|McConnell Island, SJC, on left.|
Original photo from the archives of the S. P. H. S.©
Commander Wilkes had named the charming segment of land Brown Island in honor of 14 members of his crew with that surname. When the McConnell family took possession by squatting there in the 1880s their fame adhered to the place where they lived and it has been McConnell Island from then on.
'You'll have to lock things up or McConnell will come,' was the saying around West Sound. McConnell had a reputation for helping himself to anything he needed, whether it was sack loads of fruit from orchards or possessions left carelessly about.
There were two sons and a daughter in the family. It is difficult to separate the legends and apply them to individuals, for some lived respectably.
Kirk McLachlan remembered taking his horse to the island to help with some clearing. He entered the McConnell's boat house and saw it piled with boots and shoes. Next time he was there it was empty.
Smuggling was done in both directions across the Canadian border, beginning about 1893. On a return trip the boats were reported to carry opium and whiskey, sugar, and wool.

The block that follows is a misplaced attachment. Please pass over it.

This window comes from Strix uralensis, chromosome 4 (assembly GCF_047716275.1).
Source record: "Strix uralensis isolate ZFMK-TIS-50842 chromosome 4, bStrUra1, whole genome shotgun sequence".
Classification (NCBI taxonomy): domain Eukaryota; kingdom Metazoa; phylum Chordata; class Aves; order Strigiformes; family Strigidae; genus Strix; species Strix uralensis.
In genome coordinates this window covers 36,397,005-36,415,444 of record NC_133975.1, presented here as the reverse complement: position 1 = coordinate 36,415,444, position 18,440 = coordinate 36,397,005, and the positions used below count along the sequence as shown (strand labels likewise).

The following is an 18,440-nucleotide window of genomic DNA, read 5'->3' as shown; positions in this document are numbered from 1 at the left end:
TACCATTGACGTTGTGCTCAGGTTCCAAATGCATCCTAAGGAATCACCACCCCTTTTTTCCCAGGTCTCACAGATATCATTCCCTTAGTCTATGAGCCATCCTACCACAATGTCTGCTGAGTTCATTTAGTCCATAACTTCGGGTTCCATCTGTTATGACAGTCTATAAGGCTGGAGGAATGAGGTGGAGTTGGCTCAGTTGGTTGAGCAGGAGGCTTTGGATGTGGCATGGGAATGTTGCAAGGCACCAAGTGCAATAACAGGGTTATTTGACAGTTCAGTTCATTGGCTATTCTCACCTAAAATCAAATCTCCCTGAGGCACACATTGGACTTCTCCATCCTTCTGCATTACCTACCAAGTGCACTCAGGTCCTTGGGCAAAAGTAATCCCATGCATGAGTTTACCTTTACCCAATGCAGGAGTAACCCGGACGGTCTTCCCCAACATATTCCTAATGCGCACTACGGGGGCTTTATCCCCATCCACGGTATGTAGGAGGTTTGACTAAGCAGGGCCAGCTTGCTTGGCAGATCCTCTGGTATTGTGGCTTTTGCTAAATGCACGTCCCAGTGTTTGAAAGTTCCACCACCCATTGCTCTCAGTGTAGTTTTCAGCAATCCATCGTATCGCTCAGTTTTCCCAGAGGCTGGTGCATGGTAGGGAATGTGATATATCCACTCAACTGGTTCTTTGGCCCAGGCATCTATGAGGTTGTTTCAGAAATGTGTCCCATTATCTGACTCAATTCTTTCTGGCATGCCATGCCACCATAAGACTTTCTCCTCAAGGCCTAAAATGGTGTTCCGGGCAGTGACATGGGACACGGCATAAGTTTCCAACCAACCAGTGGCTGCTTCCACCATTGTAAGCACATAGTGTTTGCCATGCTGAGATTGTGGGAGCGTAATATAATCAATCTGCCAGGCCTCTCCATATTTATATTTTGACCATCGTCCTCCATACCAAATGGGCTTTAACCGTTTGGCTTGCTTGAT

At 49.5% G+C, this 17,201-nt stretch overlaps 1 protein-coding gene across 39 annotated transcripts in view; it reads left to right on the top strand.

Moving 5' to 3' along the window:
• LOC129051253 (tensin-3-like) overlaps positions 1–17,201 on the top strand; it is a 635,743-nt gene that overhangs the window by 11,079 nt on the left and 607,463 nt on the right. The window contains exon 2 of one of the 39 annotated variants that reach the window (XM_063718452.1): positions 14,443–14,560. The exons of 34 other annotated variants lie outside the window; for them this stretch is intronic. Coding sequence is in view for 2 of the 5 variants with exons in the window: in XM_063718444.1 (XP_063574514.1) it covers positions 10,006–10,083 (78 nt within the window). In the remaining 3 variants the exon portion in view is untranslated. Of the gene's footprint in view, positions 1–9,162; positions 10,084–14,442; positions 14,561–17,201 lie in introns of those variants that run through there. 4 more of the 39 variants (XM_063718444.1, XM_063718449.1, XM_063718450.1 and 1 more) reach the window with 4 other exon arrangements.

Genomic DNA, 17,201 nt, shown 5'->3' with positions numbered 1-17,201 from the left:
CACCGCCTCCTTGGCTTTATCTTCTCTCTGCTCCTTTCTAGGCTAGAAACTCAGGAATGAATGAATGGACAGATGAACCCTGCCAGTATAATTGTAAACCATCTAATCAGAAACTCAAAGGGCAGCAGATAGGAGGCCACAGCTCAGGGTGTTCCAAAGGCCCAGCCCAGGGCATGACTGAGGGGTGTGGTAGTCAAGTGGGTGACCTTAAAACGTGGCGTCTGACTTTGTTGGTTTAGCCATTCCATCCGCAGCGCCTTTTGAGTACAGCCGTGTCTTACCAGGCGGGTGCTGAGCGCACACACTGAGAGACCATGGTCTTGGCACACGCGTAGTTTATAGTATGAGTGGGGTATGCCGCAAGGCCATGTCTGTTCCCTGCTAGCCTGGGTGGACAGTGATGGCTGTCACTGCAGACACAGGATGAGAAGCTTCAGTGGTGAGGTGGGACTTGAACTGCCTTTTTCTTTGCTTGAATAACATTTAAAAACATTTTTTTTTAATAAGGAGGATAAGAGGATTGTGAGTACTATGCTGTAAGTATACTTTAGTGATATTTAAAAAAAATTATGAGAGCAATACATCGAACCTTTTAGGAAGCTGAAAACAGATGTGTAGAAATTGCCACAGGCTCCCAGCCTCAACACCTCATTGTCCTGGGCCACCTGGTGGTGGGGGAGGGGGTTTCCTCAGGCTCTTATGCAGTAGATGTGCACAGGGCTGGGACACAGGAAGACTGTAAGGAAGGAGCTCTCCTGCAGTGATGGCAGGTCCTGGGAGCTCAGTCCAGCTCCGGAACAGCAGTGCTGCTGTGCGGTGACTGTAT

McLachlan recalled that one of the sons bought apples in the San Juans and sold them in British Columbia as produce of the Gulf Islands.
'We had to be careful to keep our names off the boxes he bought on this account,' McLachlan said.
More than once men of the family fell into the clutches of the law and served time. 'Old Man' McConnell apparently drowned near Oak Bay on Vancouver Island, the only trace left being his wrecked boat.
McConnell Island in later years was acquired by Professor Thomas Thompson of the U of Washington's oceanography department."
Lucile McDonald. The Story of the San Juans.
––An earlier post by local mariner Skip Bold, writing about the next inhabitants of McConnell Island, can be viewed here.
––Jack Thompson, son of Professor Thomas Thompson, wrote about the steamboat he and his brother Tommy operated from their summer home on McConnell Island. Click here.